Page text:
Four score and seven years ago our fathers brought forth on this continent, a new nation, conceived in Liberty, and dedicated to the proposition that all men are created equal.
Few words are more well known. I love the speeches of Lincoln. While this speech may not be his greatest, I think that in many ways encapsulates what made Lincoln great.
Now we are engaged in a great civil war, testing whether that nation, or any nation so conceived and so dedicated, can long endure.
This speech takes place November 19, 1863. In January of 1863, Lincoln signs the Emancipation Proclamation. Both of these events were part of an active attempt by Lincoln to make the war about slavery. In doing so, he would claim the moral high ground and keep the British out of the war.
We are met on a great battle-field of that war. We have come to dedicate a portion of that field, as a final resting place for those who here gave their lives that that nation might live. It is altogether fitting and proper that we should do this.
Many of the greatest speeches in history have been funeral orations. One that particularly stands out to me is the Funeral Oration of the Athenian General Pericles. Like Pericles, Lincoln not only pays tribute to the dead, but he also crafts a message about the cause for which they died and for which others still die.
But, in a larger sense, we can not dedicate — we can not consecrate — we can not hallow — this ground. The brave men, living and dead, who struggled here, have consecrated it, far above our poor power to add or detract. The world will little note, nor long remember what we say here, but it can never forget what they did here.
There is a certain humility in this statement which I find throughout the speeches and letters of Lincoln. We do remember what Lincoln said there. We also remember what happened there. For me, Gettysburg is one of my sacred secular places. I made pilgrimages there regularly growing up. Oftentimes it was just my father and I. I now make that pilgrimage with my own family.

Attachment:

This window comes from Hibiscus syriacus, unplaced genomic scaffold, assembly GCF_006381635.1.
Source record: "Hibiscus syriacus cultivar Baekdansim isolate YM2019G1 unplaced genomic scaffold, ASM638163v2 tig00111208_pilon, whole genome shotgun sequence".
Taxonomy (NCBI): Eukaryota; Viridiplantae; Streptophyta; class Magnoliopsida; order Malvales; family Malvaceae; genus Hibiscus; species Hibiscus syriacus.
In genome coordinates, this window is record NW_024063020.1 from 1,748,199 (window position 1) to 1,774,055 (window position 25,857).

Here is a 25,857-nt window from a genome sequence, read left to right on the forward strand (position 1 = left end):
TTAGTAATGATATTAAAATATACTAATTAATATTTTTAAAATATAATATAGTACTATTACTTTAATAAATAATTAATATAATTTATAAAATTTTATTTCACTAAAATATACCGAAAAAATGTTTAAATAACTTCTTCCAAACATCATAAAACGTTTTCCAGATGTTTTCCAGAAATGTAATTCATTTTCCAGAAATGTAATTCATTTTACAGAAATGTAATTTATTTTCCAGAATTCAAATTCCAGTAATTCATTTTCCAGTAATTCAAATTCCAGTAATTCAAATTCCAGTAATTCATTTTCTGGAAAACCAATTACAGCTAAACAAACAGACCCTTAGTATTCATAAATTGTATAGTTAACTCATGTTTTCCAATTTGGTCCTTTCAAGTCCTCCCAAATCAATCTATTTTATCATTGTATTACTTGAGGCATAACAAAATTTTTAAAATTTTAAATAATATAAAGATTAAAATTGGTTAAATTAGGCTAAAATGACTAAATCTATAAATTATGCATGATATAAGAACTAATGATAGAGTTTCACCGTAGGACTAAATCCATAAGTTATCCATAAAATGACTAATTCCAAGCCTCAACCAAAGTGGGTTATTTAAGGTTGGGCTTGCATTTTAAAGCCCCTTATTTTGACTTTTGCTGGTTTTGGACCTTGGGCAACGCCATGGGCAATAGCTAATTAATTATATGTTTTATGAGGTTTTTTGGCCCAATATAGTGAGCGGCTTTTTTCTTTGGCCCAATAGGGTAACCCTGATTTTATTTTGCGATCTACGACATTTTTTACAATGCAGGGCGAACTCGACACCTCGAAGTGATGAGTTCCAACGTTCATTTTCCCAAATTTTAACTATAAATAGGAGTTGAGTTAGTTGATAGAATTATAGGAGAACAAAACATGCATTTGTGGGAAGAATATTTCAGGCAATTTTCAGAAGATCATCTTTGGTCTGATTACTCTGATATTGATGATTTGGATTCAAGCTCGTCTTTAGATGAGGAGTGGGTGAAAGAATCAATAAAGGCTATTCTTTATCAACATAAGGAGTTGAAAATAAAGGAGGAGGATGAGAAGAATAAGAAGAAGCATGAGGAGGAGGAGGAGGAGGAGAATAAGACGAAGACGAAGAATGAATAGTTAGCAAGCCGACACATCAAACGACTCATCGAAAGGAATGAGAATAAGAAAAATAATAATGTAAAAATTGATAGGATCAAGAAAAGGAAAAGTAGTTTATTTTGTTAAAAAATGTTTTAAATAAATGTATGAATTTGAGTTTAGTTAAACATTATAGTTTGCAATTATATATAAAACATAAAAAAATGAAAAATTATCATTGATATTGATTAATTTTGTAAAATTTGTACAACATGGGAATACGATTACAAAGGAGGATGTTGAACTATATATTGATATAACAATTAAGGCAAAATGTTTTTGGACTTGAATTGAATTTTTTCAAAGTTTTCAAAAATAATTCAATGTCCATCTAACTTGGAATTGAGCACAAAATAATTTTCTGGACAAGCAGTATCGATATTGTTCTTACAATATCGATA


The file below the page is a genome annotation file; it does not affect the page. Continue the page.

It is for us the living, rather, to be dedicated here to the unfinished work which they who fought here have thus far so nobly advanced.
This nation was born committed to liberty and equality. Thousands have died on battlefields like Gettysburg. What then are we the living, and future generations, to do? Lincoln has a simple but powerful response.
It is rather for us to be here dedicated to the great task remaining before us — that from these honored dead we take increased devotion to that cause for which they gave the last full measure of devotion — that we here highly resolve that these dead shall not have died in vain — that this nation, under God, shall have a new birth of freedom — and that government of the people, by the people, for the people, shall not perish from the earth.
It is for us to make sure that there is a “new birth of freedom.” That freedom is embodied in the idea of “government of the people,by the people, for the people.” This democratic sentiment is not found in founding documents. Lincoln is making an aspirational claim. We have not been a “government of the people,by the people, for the people” up until this point.
Of course, we are not there yet today. However, the 13th, 14th, and 15th amendments gave us a legal framework for achieving Lincoln’s ideal.
Lincoln used the idea of the resurrection to craft his argument. He speaks of birth and death. The birth of the nation. The deaths of soldiers and the near death of a nation-state. The resurrection in this case is a new nation, one more committed to liberty and equality than before. When Christ was resurrected, he not only lived again but he lived in a more perfect form. A form which would not perish.
Lincoln did not envision going back to the form of government which we had before the Civil War, but a better more perfect one.